Other types of tobacco products such as low-tar and low-nicotine cigarettes, pipes, cigars, herbal cigarettes, hookahs, and chewing tobacco also cause cancer and are not considered safe.

Non-smokers are also at increased risk for lung cancer if they are exposed to secondhand smoke. Secondhand smoke is a main risk factor for lung cancer among non-smokers.

Signs and Symptoms

Having the following signs and symptoms does not necessarily mean someone has lung cancer. Most smokers experience these symptoms from time to time, so it’s important to see a doctor to be sure.

Some signs and symptoms include:

  • Cough or a change in your existing cough
  • Coughing up blood (hemoptysis)
  • Constant tiredness
  • General discomfort
  • Loss of appetite
  • Weight loss
  • Pain in the chest
  • Shortness of breath
  • Hoarseness
  • Trouble swallowing
  • Pneumonia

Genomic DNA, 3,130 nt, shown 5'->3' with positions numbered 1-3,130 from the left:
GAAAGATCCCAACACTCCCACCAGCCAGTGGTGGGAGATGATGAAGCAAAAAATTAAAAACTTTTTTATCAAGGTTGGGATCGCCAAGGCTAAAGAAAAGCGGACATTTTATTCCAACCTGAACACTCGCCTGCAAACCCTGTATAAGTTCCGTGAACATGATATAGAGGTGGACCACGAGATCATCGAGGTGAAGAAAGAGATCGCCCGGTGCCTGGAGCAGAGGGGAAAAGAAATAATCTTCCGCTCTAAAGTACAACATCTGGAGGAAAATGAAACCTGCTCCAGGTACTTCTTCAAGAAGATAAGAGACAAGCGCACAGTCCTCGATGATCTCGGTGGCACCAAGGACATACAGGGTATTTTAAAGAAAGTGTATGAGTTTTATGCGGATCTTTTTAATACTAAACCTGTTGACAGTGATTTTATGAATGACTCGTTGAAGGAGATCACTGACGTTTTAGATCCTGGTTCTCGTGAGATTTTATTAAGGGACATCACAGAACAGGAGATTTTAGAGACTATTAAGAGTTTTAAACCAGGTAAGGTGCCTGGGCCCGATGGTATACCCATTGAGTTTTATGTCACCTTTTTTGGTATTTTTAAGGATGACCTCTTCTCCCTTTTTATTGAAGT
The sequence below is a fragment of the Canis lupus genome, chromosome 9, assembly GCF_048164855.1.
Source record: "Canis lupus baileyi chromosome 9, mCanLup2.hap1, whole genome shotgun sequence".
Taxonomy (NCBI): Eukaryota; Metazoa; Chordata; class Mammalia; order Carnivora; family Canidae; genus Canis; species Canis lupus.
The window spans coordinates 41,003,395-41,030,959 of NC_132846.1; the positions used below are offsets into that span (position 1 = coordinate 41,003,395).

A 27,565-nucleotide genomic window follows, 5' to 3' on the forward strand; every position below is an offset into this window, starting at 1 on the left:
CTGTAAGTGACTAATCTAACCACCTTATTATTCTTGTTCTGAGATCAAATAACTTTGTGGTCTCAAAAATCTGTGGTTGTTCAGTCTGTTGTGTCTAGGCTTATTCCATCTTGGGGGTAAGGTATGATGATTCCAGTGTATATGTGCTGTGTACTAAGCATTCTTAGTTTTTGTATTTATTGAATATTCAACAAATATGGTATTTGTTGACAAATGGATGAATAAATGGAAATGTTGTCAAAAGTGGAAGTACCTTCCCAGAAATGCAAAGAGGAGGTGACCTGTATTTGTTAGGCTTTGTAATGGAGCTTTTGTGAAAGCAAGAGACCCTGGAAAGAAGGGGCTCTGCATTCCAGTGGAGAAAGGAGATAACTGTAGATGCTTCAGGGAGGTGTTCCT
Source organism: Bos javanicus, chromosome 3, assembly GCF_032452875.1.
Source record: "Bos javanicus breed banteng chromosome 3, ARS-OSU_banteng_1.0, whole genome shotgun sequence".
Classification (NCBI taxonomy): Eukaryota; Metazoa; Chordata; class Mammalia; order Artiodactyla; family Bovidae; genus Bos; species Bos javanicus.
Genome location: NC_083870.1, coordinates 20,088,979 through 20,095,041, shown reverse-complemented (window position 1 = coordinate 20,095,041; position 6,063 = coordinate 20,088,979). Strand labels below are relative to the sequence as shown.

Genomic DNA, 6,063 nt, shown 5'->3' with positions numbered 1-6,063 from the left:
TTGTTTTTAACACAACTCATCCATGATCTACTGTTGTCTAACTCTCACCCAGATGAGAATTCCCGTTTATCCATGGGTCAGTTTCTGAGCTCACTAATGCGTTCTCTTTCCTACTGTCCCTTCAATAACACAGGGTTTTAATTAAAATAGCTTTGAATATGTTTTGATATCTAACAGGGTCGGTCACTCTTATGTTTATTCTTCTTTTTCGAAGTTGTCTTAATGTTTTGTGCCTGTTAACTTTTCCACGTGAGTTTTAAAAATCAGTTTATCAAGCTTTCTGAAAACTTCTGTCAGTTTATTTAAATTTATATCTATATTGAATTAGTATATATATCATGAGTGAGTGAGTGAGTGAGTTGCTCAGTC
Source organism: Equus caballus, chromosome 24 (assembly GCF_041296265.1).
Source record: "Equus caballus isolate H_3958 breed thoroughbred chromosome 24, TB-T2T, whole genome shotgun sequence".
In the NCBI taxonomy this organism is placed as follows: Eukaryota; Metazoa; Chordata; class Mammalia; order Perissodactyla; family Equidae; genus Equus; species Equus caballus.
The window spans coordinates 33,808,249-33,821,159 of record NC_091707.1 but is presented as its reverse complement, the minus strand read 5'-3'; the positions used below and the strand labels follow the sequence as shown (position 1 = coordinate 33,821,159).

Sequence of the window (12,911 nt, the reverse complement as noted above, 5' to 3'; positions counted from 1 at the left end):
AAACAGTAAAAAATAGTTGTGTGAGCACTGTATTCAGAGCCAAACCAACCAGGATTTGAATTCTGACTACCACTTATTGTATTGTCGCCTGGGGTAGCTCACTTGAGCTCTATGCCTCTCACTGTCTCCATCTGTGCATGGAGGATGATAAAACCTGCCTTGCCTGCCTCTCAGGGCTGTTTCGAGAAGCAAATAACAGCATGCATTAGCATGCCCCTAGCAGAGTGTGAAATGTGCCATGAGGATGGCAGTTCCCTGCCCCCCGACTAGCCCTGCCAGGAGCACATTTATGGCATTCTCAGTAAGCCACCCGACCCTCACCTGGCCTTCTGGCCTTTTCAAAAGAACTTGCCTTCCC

Secondhand Smoke

What is Secondhand Smoke?

Secondhand smoke is even more dangerous than directly inhaled smoke. Cigarettes burn for approximately 12 minutes, but smokers usually only inhale for 30 seconds. As a result, smokers and non-smokers alike are breathing in:

  • Mainstream smoke – the smoke first inhaled by the smoker and then exhaled.
  • Sidestream smoke – the smoke that goes into the air from the end of a burning cigarette. It contains twice the nicotine and tar than mainstream smoke and 5 times the carbon monoxide.
  • There is also evidence that the residual chemicals left from burning tobacco remains on surfaces such as furniture, walls, pillows, toys, and anything that is in the area where smoking is taking place. There is evidence that it is hazardous to health. This is especially true for young children who often crawl and put things in their mouths that have been exposed to tobacco smoke. Learn more about third-hand smoke.

Health Risks of Secondhand Smoke

A non-smoker exposed to secondhand smoke has a 25% increased chance of developing lung cancer. Health Canada estimates that more than 300 non-smokers die from lung cancer each year because of such exposure.

Health risks of secondhand smoke include: